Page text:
How do they Fit?
Length wise, they run ever so slightly longer than a regular, true to size boot. Through the forefoot, they offer a pretty decent width, with everything closing in around the toes and I’m sure Warrior Sports has gone with this style design to ensure they provide an adequate fit for more players. I’d recommend ordering them true to size.
Who is Wearing Them
One of the areas Warrior has acceled is in their acquisition of top quality players. Thomas Ince and Marouane Fellaini are the players you will see through the Gambler’s advertising campaigns. Both are young stars who offer tremendous potential and decently big names, something that is needed to get fans interested in your range. We have seen a lot of companies try to break the market but with less success due to the players they choose (Under Armour – Bobby Zamora, Concave – John O’Shea).
I have a few concerns about the Gambler. First is the use of the Glory Hole, I did foresee it being a customary addition to all boots so it is something Warrior could do with replacing. Then there is the use of Tech Mesh fabric on an SG boot. There is a definite concern that the material will retain moisture in wet conditions. Plus, when you turn the boot over, you will notice the same Tech Mesh is used in a gap along the soleplate. The same thing here, I’m concerned this will also retain moisture. Why it is there, I’m not really sure!
The Warrior Gambler S-Lite is currently available to buy at soccer.com.
If you have tested these boots or have any comments on design or performance, leave them in the comment section below! We want to hear your thoughts and read your input on what the range has to offer other players.
The Skinny Summary
Highlight: A top quality control boot that has a lot of technology included and is ideal for playing short bending shots or passes anywhere on the pitch.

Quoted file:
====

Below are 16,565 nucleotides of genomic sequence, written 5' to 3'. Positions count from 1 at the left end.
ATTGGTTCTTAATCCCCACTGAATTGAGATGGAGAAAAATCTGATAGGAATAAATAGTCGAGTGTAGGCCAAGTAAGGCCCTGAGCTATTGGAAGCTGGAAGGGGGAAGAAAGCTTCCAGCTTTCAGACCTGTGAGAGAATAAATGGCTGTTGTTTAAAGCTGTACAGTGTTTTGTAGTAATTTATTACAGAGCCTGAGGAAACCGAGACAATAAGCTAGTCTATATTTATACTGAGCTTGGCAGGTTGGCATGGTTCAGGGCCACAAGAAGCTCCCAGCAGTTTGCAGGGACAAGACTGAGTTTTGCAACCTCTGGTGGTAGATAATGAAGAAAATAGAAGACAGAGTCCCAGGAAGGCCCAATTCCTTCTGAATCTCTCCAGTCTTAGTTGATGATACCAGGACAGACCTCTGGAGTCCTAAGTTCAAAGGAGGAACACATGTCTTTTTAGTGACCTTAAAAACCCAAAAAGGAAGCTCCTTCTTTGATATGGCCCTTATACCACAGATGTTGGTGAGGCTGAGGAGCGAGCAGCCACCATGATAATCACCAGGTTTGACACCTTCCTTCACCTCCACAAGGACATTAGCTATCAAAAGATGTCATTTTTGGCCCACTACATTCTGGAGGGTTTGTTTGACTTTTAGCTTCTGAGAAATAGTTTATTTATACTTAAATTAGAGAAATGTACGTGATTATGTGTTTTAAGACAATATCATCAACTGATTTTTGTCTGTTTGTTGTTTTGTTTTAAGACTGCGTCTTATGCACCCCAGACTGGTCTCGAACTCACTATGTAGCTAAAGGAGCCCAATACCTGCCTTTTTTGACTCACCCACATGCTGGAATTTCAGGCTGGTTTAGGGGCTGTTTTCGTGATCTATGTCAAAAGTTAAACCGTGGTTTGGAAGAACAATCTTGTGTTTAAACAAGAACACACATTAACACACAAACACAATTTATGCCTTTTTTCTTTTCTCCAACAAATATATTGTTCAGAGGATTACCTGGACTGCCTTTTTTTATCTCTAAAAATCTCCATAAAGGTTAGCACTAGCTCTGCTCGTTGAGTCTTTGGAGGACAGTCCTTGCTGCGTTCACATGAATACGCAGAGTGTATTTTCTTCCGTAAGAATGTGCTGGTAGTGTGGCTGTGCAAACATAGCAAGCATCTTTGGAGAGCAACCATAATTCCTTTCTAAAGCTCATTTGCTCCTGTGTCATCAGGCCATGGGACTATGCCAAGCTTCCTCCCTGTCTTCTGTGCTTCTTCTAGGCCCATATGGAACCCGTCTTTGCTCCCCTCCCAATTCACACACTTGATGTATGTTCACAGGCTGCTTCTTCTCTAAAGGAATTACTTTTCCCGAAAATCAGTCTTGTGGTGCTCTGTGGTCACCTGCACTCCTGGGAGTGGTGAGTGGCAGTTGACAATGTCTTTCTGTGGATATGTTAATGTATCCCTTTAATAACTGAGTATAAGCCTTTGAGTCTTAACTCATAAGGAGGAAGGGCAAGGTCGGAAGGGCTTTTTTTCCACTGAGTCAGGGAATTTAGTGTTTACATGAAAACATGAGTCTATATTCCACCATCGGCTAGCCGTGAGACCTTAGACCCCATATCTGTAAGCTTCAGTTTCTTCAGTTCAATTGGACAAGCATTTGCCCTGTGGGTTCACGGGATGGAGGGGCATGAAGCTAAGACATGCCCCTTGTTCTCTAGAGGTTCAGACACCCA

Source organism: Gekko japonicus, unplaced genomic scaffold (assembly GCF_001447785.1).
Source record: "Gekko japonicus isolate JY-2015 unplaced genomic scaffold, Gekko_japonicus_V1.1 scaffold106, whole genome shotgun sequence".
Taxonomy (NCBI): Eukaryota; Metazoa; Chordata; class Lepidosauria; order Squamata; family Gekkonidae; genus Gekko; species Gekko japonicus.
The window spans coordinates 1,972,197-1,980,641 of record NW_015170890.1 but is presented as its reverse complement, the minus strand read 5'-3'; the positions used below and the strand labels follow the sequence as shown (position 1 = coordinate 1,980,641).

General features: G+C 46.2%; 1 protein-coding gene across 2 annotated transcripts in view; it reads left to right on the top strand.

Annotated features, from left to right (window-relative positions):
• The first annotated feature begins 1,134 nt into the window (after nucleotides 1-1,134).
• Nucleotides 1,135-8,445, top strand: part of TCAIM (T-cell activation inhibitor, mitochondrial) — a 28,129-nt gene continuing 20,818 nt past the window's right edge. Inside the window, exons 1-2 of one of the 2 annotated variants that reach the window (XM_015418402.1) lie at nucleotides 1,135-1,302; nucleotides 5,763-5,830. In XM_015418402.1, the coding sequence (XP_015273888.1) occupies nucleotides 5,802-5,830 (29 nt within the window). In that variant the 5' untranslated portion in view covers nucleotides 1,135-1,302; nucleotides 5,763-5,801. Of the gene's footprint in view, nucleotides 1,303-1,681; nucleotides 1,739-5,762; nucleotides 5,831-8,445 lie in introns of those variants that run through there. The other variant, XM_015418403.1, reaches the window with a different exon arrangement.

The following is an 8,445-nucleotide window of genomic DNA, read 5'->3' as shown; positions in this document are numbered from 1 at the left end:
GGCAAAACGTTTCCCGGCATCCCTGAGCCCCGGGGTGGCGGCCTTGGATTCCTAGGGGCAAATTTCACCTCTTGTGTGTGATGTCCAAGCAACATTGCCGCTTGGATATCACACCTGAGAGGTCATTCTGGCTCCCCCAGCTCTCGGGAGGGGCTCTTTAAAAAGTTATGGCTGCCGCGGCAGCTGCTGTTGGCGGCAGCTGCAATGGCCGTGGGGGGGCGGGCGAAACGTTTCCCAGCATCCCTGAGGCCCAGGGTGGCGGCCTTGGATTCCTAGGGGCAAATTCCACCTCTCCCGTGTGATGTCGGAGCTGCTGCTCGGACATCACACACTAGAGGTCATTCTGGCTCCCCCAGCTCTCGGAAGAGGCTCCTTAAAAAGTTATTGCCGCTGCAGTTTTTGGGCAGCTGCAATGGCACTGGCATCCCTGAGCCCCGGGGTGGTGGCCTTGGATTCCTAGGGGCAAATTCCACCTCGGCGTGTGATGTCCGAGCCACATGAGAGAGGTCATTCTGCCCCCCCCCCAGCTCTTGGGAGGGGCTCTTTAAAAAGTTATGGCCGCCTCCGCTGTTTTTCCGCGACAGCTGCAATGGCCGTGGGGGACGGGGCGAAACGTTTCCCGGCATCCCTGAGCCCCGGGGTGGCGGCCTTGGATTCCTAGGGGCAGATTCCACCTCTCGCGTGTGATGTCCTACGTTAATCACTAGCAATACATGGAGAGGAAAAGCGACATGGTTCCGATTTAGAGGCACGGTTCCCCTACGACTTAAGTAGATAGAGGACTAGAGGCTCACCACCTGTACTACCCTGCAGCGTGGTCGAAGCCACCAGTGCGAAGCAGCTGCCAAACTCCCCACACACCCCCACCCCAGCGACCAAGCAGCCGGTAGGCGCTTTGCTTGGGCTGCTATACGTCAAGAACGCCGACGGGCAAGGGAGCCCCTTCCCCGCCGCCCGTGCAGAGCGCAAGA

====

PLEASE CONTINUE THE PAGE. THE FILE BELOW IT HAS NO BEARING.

Category: A control boot thanks to the Ace Plate that is used on the instep.
Weight: This SG version with all studs in place weights in at around 8.8oz, which is a very decent weight considering.
Would I Buy Them: I’d consider them, but they are not a definite especially in the SG version. I do like the performance of the boot alot, but there are certain aspects that leave me with concerns about splashing out on a pair.
Player Position: A wide variety of players can benefit from the style these boots offer, but I feel midfield style players who like to get on the ball and play different types of passes with get the most from them.
Bryan have you guys looked into to reviewing the K-Leather version of the boot because I’d be interested on the differences in comfort and weight between the two.
We have and continue to look into opportunities to do so – they have limited quantities available in the US, so it is slightly tougher!
What would you recommend out of the gambler or skreamer boot, I prefer the look of the gambler but have reservations about the firm ground studs, they don't look very long. The skreamer looks to have better firm ground studs but I am not so keen on the look, I also play mostly on high grade artificial pitches if that makes a difference to your recommendation.
Hey if you could please answer, I would be delighted. I found these on a $64 and I would like to know if you would recommend me on buying them. Thanks, your words mean a lot.